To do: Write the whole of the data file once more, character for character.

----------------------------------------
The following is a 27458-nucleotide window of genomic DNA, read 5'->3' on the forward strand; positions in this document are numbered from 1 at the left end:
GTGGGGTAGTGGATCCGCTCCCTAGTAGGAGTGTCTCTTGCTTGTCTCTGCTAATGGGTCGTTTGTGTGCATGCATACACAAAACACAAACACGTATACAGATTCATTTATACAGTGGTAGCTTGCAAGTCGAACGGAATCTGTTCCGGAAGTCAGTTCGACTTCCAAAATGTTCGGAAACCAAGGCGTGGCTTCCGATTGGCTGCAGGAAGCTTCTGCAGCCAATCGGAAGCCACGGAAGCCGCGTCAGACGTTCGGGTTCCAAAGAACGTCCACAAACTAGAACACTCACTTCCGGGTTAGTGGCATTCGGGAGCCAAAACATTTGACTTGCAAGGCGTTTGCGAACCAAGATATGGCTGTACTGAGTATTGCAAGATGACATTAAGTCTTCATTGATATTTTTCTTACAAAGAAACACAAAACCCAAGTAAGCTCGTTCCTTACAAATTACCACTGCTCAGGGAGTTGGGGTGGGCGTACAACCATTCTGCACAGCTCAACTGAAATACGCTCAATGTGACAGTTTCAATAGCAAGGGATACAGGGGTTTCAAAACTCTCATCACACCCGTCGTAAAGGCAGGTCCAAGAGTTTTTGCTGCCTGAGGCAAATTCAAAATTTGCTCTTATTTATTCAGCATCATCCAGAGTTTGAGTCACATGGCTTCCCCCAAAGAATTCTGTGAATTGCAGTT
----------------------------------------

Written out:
The following is a 27458-nucleotide window of genomic DNA, read 5'->3' on the forward strand; positions in this document are numbered from 1 at the left end:
GTGGGGTAGTGGATCCGCTCCCTAGTAGGAGTGTCTCTTGCTTGTCTCTGCTAATGGGTCGTTTGTGTGCATGCATACACAAAACACAAACACGTATACAGATTCATTTATACAGTGGTAGCTTGCAAGTCGAACGGAATCTGTTCCGGAAGTCAGTTCGACTTCCAAAATGTTCGGAAACCAAGGCGTGGCTTCCGATTGGCTGCAGGAAGCTTCTGCAGCCAATCGGAAGCCACGGAAGCCGCGTCAGACGTTCGGGTTCCAAAGAACGTCCACAAACTAGAACACTCACTTCCGGGTTAGTGGCATTCGGGAGCCAAAACATTTGACTTGCAAGGCGTTTGCGAACCAAGATATGGCTGTACTGAGTATTGCAAGATGACATTAAGTCTTCATTGATATTTTTCTTACAAAGAAACACAAAACCCAAGTAAGCTCGTTCCTTACAAATTACCACTGCTCAGGGAGTTGGGGTGGGCGTACAACCATTCTGCACAGCTCAACTGAAATACGCTCAATGTGACAGTTTCAATAGCAAGGGATACAGGGGTTTCAAAACTCTCATCACACCCGTCGTAAAGGCAGGTCCAAGAGTTTTTGCTGCCTGAGGCAAATTCAAAATTTGCTCTTATTTATTCAGCATCATCCAGAGTTTGAGTCACATGGCTTCCCCCAAAGAATTCTGTGAATTGCAGTT